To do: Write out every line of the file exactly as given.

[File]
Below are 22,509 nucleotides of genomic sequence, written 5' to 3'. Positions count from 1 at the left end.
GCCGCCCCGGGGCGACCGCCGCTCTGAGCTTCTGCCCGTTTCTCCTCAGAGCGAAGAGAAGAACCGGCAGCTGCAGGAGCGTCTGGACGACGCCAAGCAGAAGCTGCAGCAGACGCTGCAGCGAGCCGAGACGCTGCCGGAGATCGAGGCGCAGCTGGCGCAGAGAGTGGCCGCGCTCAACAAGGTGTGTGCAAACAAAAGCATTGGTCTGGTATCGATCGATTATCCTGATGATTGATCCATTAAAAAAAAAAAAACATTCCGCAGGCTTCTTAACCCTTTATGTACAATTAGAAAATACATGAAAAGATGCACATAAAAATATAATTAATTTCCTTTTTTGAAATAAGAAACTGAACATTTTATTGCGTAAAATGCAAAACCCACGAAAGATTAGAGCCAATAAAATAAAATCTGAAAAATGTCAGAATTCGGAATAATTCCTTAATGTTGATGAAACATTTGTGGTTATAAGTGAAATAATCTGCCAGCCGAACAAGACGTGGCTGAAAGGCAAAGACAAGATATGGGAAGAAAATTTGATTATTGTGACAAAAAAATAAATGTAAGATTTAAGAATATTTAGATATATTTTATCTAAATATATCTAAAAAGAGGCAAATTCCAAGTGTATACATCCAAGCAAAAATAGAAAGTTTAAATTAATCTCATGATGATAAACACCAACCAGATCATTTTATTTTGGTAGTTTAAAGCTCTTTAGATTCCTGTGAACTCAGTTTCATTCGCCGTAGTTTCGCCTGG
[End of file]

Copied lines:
Below are 22,509 nucleotides of genomic sequence, written 5' to 3'. Positions count from 1 at the left end.
GCCGCCCCGGGGCGACCGCCGCTCTGAGCTTCTGCCCGTTTCTCCTCAGAGCGAAGAGAAGAACCGGCAGCTGCAGGAGCGTCTGGACGACGCCAAGCAGAAGCTGCAGCAGACGCTGCAGCGAGCCGAGACGCTGCCGGAGATCGAGGCGCAGCTGGCGCAGAGAGTGGCCGCGCTCAACAAGGTGTGTGCAAACAAAAGCATTGGTCTGGTATCGATCGATTATCCTGATGATTGATCCATTAAAAAAAAAAAAACATTCCGCAGGCTTCTTAACCCTTTATGTACAATTAGAAAATACATGAAAAGATGCACATAAAAATATAATTAATTTCCTTTTTTGAAATAAGAAACTGAACATTTTATTGCGTAAAATGCAAAACCCACGAAAGATTAGAGCCAATAAAATAAAATCTGAAAAATGTCAGAATTCGGAATAATTCCTTAATGTTGATGAAACATTTGTGGTTATAAGTGAAATAATCTGCCAGCCGAACAAGACGTGGCTGAAAGGCAAAGACAAGATATGGGAAGAAAATTTGATTATTGTGACAAAAAAATAAATGTAAGATTTAAGAATATTTAGATATATTTTATCTAAATATATCTAAAAAGAGGCAAATTCCAAGTGTATACATCCAAGCAAAAATAGAAAGTTTAAATTAATCTCATGATGATAAACACCAACCAGATCATTTTATTTTGGTAGTTTAAAGCTCTTTAGATTCCTGTGAACTCAGTTTCATTCGCCGTAGTTTCGCCTGG